Let me just say a caveat, that when we talk about class divisions in the Black community it's important to hold two truths in our head at the same time. Bruce Western and others have shown the way in which class, educational status, income can dramatically reduce the likelihood of being hardest hit by the criminal system – namely incarcerated. Middle class and upper middle class Black people get some measure of protection. It's also true at the same time that Black people of all classes are worse off relative to their class counterparts in the white community. 

One area where class is least protective is policing and police stops. The police do not know how many degrees you have. They don't know how much money you have in your bank account. I want to be very clear that in making this point about class, I'm not making the argument that race or racism don't matter in this context. 

In terms of how it plays out now, I see an awareness that has developed in the Black community in the last 10 years or so about how deeply racist the criminal justice system has become. Twenty or 30 years ago they had a consciousness, but there's levels of understanding. Many of the people I write about in the book wanted to promote the interests of the Black community. They weren't motivated by indifference or callousness. When presented with mounting evidence of how awful this system has been in Black lives, they're reconsidering and recalibrating. 

Lots of former elected officials have said to me some version of “I didn't know at the time and I appreciate that you showed us in our full complexity. I appreciate that you showed the pressures we were under. If I had known then what I know now, maybe I would have been less quick to go along with some of these harsh measures.” 

The second thing that has affected the Black political class has been the emerging movements, led by Black people in particular and led by young people. They not only educated leaders, but pressured them and made them understand that there is a political cost. If you're not moved by the moral argument, then you'll be moved by the political argument. You'll be moved by the people protesting outside the office of District Attorney Jackie Lacey in Los Angeles, for example, where Black Lives Matter LA has held, I believe, a year of consecutive protests against a Black district attorney who has had really some of the worst practices.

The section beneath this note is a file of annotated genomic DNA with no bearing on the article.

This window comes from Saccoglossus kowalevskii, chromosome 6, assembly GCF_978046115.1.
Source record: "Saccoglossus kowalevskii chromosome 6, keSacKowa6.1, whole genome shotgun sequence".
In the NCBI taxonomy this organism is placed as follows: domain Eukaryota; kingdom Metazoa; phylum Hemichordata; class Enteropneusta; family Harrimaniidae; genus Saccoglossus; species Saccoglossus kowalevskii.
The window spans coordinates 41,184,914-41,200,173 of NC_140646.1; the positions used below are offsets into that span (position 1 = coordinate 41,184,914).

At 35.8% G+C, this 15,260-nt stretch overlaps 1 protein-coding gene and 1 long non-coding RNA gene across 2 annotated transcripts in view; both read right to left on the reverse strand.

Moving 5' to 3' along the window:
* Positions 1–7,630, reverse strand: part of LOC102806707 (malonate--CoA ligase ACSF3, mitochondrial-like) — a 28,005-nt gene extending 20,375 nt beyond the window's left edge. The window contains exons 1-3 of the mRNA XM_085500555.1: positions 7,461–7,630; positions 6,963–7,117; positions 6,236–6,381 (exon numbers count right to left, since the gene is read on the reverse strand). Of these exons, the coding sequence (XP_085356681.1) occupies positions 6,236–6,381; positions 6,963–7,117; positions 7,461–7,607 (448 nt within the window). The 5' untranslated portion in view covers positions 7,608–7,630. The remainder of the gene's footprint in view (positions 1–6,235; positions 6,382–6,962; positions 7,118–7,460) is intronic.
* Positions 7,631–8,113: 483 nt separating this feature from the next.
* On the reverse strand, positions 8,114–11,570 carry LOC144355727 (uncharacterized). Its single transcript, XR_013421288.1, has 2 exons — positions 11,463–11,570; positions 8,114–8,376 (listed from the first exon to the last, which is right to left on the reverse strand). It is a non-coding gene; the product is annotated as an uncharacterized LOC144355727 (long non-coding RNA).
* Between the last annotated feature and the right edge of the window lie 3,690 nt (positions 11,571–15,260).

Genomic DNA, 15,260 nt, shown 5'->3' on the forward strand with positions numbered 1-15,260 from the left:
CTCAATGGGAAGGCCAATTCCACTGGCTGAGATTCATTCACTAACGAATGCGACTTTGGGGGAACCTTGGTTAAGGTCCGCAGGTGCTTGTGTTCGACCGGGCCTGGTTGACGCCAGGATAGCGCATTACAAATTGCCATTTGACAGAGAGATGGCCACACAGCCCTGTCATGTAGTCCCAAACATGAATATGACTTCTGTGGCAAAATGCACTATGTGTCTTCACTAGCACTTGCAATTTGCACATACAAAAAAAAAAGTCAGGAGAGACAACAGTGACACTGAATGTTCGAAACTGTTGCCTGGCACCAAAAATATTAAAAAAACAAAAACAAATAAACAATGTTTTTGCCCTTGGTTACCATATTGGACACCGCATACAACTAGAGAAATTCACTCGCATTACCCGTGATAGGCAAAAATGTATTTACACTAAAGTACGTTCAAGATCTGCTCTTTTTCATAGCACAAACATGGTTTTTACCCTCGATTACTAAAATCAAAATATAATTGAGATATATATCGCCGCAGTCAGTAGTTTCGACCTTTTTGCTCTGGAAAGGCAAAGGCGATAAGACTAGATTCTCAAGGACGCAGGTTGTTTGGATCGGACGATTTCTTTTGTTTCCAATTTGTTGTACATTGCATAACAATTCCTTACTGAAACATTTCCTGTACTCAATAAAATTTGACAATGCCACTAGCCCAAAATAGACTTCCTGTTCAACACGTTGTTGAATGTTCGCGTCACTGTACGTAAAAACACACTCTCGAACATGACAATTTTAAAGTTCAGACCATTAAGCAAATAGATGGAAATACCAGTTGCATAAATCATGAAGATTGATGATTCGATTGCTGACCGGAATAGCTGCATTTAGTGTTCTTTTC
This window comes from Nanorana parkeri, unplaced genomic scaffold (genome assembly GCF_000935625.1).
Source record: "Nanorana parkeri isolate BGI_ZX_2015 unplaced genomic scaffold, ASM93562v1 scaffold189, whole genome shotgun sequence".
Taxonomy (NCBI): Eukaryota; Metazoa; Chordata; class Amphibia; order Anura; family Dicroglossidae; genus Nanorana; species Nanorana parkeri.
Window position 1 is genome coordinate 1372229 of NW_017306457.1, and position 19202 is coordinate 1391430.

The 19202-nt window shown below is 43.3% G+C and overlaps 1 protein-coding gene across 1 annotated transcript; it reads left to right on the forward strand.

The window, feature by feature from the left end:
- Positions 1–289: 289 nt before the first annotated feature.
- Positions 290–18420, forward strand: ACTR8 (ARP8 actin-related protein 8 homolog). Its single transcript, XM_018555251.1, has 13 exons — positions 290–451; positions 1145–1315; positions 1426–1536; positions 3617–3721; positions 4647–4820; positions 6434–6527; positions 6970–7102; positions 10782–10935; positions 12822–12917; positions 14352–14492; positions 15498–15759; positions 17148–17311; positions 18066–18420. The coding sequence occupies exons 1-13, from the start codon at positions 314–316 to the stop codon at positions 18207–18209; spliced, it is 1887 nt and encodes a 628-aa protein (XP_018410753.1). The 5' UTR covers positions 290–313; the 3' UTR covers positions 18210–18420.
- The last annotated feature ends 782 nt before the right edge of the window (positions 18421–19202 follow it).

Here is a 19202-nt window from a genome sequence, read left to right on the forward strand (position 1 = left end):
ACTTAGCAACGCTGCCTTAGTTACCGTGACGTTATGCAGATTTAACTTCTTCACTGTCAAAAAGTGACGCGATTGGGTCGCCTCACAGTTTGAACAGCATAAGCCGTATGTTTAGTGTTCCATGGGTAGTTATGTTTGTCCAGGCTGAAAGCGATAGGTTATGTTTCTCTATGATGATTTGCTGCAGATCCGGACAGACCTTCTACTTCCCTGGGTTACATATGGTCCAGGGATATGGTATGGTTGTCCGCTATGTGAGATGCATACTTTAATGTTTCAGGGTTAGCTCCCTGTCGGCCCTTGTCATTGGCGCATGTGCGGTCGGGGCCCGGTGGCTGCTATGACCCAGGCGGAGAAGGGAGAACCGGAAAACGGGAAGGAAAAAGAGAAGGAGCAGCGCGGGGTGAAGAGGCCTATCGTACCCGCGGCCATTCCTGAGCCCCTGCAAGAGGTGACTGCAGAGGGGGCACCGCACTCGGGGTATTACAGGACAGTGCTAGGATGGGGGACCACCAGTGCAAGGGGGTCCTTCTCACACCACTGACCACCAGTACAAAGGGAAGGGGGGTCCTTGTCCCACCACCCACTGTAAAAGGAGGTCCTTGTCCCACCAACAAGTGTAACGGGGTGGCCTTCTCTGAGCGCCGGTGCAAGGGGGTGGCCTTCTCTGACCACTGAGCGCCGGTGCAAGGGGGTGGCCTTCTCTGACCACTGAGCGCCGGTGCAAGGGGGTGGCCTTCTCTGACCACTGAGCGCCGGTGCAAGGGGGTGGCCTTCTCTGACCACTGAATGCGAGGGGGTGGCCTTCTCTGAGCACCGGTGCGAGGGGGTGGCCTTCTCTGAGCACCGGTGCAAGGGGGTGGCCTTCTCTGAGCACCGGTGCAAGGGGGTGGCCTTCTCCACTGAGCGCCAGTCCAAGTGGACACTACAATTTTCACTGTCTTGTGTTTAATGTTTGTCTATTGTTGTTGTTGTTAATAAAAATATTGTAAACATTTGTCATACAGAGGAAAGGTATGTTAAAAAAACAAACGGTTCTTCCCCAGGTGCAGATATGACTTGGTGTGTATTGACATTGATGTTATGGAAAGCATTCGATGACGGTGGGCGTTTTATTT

From what I can tell, she's been pressured by the movement to change some of her positions on important issues like prosecution of low-level drug offenders, for example, and the aggressiveness with which she prosecutes police officers for acts of violence.

What do you make of the calls to defend or even abolish the police?

What I find so compelling about abolition, initially in the prison context and extended to the police as well, is that it shifts the conversation and forces us to go through experiments in which we imagine what it would take to build that world. I think that exercise is very important, because it pushes us further than we are naturally inclined to go. Cultivating a broader imagination is an incredibly important part of this work, because as you know from my book, often it was lack of imagination that caused people to fall back on [punitive policies]. 

That's what caused D.C. Councilmember David Clarke to call the police rather than public health experts when he was overwhelmed with letters about heroin addicts in public space. He was anti-drug war, but he couldn't imagine responding to a call for help with heroin addicts with anything other than police. That's a very common move from even really good and progressive people.